How Do People Think About the Supreme Court When They Care?

90 NYU Law Review Online 50 (April 2018)

6 Pages Posted: 14 Jun 2018

See all articles by David Fontana

David Fontana

George Washington University Law School

Date Written: June 13, 2018

Abstract

This Essay — part of a symposium hosted by the Brennan Center at NYU Law School on the Trump Administration — responds to a new paper by political scientists James Gibson and Michael Nelson about public opinion related to courts in the Trump Era. Their essential finding is that various versions of criticisms of the Court made by President Donald J. Trump are not substantially undermining public support for the Court. This Reply questions how much this and related papers tell us about how people think about the Court when they actually care about the Court. This study and other important ones like it are measuring how people think about the Court when the policy implications of Court decisions are presented to subjects as relatively low. Their findings tell us a lot, but not everything. They do not tell us what happens when passions about the Court are high — precisely the moment when the Court could be at its greatest jeopardy and convincing people to believe in the Court for reasons independent of the policies it delivers is the hardest. We can have confidence about how people think about the Court when they do not care about it, but not how they think about it when they do.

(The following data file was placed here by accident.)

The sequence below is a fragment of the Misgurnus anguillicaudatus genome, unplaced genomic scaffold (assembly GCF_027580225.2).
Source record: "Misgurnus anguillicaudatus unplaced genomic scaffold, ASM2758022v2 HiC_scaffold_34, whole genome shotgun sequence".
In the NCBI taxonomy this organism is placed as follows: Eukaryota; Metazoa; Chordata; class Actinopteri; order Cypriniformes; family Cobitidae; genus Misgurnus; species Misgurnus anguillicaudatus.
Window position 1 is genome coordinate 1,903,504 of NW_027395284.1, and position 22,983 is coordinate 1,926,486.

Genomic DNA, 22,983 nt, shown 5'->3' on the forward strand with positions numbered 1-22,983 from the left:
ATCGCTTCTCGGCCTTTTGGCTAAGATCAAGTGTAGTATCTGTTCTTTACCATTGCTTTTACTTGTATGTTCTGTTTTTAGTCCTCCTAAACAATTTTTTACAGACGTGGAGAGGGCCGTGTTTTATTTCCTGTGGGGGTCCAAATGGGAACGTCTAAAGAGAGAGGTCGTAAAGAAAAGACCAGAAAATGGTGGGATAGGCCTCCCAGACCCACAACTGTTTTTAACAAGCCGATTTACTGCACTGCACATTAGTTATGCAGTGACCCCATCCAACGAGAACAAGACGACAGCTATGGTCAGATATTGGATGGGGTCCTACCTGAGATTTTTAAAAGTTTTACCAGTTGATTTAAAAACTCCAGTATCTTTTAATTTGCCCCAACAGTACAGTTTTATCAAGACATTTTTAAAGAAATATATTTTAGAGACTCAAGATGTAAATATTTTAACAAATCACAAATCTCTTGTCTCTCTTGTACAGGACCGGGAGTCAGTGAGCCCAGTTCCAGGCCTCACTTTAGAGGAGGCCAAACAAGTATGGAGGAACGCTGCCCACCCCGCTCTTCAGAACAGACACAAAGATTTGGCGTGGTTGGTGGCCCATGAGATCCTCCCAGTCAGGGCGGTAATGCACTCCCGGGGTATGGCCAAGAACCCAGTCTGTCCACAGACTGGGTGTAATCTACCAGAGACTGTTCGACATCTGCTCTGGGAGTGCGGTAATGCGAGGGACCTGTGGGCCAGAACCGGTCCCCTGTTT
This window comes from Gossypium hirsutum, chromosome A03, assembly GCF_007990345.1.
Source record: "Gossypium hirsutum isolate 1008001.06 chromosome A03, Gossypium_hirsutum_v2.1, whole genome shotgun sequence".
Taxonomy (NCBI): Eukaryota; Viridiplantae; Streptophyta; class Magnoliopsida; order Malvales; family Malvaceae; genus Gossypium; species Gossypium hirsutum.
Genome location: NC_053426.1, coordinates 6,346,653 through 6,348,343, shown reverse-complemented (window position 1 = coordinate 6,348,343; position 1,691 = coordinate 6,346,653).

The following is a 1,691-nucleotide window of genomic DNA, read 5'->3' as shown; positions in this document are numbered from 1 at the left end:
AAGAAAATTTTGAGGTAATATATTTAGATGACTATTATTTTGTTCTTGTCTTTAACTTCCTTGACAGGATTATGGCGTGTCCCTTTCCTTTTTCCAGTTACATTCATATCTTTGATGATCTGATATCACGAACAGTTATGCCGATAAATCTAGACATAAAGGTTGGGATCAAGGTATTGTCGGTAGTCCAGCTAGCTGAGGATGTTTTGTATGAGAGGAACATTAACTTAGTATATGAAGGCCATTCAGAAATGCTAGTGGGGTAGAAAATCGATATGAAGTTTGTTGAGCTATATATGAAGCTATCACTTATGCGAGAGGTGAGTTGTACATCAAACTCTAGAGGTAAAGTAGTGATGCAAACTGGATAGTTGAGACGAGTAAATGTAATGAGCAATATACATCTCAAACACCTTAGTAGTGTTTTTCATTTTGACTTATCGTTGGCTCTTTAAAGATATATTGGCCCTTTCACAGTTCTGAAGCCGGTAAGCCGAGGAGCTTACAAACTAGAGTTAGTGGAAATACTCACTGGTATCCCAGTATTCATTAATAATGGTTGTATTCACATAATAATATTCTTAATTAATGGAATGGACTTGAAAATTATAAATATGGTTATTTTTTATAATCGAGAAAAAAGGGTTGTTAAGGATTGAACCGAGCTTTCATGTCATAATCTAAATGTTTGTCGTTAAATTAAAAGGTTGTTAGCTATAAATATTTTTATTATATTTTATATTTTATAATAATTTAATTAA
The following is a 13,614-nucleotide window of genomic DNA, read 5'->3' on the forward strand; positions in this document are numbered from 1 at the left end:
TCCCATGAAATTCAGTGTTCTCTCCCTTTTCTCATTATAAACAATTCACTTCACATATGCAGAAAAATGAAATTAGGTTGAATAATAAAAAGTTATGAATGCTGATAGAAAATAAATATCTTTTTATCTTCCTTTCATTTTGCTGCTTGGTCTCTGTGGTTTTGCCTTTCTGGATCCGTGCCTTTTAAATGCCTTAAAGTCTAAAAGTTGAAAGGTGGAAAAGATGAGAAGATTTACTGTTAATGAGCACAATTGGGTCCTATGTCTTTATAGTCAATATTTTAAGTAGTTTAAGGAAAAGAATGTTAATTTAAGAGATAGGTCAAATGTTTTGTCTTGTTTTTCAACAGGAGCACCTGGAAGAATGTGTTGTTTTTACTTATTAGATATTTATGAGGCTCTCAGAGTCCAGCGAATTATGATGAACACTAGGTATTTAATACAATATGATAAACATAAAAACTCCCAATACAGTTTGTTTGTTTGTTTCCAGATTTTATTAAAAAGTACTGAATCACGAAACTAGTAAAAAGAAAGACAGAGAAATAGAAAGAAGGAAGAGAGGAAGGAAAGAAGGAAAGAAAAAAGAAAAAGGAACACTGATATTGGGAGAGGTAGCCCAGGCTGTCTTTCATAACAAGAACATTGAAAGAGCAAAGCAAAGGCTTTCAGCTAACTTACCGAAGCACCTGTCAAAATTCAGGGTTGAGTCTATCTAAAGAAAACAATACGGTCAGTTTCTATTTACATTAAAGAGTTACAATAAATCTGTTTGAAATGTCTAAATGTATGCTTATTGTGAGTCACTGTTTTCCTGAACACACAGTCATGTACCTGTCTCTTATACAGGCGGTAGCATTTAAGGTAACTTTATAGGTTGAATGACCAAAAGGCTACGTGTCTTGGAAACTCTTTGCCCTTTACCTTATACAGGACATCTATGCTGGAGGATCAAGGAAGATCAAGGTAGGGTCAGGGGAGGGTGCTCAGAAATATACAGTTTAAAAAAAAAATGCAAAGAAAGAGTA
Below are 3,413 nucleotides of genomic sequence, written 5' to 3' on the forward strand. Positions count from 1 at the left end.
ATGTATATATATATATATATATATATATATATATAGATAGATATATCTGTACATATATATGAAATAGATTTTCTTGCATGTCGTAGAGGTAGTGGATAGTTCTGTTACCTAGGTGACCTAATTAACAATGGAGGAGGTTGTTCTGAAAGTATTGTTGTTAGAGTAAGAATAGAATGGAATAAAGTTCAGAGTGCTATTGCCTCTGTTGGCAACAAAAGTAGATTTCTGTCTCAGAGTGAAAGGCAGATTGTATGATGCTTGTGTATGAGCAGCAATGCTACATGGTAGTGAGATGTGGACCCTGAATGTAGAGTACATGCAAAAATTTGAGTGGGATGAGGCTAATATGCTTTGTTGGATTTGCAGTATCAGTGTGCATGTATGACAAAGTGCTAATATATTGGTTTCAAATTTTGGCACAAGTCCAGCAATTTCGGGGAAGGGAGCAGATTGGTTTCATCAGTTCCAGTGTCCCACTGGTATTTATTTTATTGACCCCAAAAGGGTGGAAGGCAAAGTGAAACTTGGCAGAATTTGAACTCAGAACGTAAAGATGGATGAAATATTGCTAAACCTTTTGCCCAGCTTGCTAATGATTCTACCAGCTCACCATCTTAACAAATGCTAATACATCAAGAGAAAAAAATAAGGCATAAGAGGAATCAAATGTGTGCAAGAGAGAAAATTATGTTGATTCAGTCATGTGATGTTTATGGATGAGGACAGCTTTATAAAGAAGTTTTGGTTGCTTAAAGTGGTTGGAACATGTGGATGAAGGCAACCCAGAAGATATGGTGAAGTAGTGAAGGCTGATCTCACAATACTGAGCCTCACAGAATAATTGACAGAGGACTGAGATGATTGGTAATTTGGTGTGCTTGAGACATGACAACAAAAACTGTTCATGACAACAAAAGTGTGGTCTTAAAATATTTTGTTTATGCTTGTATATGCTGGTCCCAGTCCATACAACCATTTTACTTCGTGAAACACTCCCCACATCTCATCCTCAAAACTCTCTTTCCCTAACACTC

Suggested Citation

Fontana, David, How Do People Think About the Supreme Court When They Care? (June 13, 2018). 90 NYU Law Review Online 50 (April 2018). Available at SSRN: https://ssrn.com/abstract=3195209

David Fontana (Contact Author)

George Washington University Law School ( email )

2000 H Street N.W.
Washington, DC 20052
United States
202-994-0577 (Phone)

HOME PAGE: http://www.law.gwu.edu/Faculty/profile.aspx?id=9950

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